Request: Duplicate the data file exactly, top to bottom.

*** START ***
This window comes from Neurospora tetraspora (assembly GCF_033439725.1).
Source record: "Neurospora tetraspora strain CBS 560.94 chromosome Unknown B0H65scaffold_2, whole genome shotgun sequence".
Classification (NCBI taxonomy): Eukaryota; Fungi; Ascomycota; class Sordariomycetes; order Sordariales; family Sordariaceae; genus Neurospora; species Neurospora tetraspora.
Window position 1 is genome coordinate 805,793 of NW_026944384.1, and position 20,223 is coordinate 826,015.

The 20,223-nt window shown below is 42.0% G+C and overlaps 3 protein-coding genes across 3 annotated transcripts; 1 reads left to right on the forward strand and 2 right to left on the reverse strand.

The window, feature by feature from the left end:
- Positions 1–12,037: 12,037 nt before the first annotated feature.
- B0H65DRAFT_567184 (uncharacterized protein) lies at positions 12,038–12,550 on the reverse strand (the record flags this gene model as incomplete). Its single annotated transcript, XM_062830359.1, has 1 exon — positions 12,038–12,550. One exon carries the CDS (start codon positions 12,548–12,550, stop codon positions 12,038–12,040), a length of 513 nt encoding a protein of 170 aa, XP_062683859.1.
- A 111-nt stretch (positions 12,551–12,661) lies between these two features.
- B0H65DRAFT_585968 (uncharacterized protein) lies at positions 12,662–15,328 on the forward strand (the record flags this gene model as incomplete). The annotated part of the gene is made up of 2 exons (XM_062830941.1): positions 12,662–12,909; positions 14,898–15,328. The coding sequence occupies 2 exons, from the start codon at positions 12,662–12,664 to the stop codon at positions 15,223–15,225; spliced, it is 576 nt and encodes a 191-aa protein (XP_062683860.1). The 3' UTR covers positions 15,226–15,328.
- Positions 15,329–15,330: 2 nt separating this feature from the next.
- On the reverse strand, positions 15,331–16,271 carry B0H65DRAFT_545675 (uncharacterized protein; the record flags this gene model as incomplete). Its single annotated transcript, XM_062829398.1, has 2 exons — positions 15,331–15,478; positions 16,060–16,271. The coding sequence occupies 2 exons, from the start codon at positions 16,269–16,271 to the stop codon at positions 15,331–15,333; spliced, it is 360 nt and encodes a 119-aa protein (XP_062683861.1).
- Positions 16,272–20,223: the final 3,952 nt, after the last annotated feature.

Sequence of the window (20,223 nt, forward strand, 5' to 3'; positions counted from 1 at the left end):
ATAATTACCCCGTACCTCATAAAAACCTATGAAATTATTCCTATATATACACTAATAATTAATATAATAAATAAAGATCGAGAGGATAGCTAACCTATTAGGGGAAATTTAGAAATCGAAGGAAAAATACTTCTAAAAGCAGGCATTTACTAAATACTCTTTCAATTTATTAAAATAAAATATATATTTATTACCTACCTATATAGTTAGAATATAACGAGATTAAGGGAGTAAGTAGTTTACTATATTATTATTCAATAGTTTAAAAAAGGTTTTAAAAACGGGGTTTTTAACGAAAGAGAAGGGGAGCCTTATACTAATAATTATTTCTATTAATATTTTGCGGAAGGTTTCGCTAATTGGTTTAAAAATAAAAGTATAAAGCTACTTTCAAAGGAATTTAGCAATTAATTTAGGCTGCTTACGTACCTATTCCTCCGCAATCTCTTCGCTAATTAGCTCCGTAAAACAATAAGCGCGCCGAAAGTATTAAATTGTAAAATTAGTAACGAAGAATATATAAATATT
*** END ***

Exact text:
This window comes from Neurospora tetraspora (assembly GCF_033439725.1).
Source record: "Neurospora tetraspora strain CBS 560.94 chromosome Unknown B0H65scaffold_2, whole genome shotgun sequence".
Classification (NCBI taxonomy): Eukaryota; Fungi; Ascomycota; class Sordariomycetes; order Sordariales; family Sordariaceae; genus Neurospora; species Neurospora tetraspora.
Window position 1 is genome coordinate 805,793 of NW_026944384.1, and position 20,223 is coordinate 826,015.

The 20,223-nt window shown below is 42.0% G+C and overlaps 3 protein-coding genes across 3 annotated transcripts; 1 reads left to right on the forward strand and 2 right to left on the reverse strand.

The window, feature by feature from the left end:
- Positions 1–12,037: 12,037 nt before the first annotated feature.
- B0H65DRAFT_567184 (uncharacterized protein) lies at positions 12,038–12,550 on the reverse strand (the record flags this gene model as incomplete). Its single annotated transcript, XM_062830359.1, has 1 exon — positions 12,038–12,550. One exon carries the CDS (start codon positions 12,548–12,550, stop codon positions 12,038–12,040), a length of 513 nt encoding a protein of 170 aa, XP_062683859.1.
- A 111-nt stretch (positions 12,551–12,661) lies between these two features.
- B0H65DRAFT_585968 (uncharacterized protein) lies at positions 12,662–15,328 on the forward strand (the record flags this gene model as incomplete). The annotated part of the gene is made up of 2 exons (XM_062830941.1): positions 12,662–12,909; positions 14,898–15,328. The coding sequence occupies 2 exons, from the start codon at positions 12,662–12,664 to the stop codon at positions 15,223–15,225; spliced, it is 576 nt and encodes a 191-aa protein (XP_062683860.1). The 3' UTR covers positions 15,226–15,328.
- Positions 15,329–15,330: 2 nt separating this feature from the next.
- On the reverse strand, positions 15,331–16,271 carry B0H65DRAFT_545675 (uncharacterized protein; the record flags this gene model as incomplete). Its single annotated transcript, XM_062829398.1, has 2 exons — positions 15,331–15,478; positions 16,060–16,271. The coding sequence occupies 2 exons, from the start codon at positions 16,269–16,271 to the stop codon at positions 15,331–15,333; spliced, it is 360 nt and encodes a 119-aa protein (XP_062683861.1).
- Positions 16,272–20,223: the final 3,952 nt, after the last annotated feature.

Sequence of the window (20,223 nt, forward strand, 5' to 3'; positions counted from 1 at the left end):
ATAATTACCCCGTACCTCATAAAAACCTATGAAATTATTCCTATATATACACTAATAATTAATATAATAAATAAAGATCGAGAGGATAGCTAACCTATTAGGGGAAATTTAGAAATCGAAGGAAAAATACTTCTAAAAGCAGGCATTTACTAAATACTCTTTCAATTTATTAAAATAAAATATATATTTATTACCTACCTATATAGTTAGAATATAACGAGATTAAGGGAGTAAGTAGTTTACTATATTATTATTCAATAGTTTAAAAAAGGTTTTAAAAACGGGGTTTTTAACGAAAGAGAAGGGGAGCCTTATACTAATAATTATTTCTATTAATATTTTGCGGAAGGTTTCGCTAATTGGTTTAAAAATAAAAGTATAAAGCTACTTTCAAAGGAATTTAGCAATTAATTTAGGCTGCTTACGTACCTATTCCTCCGCAATCTCTTCGCTAATTAGCTCCGTAAAACAATAAGCGCGCCGAAAGTATTAAATTGTAAAATTAGTAACGAAGAATATATAAATATT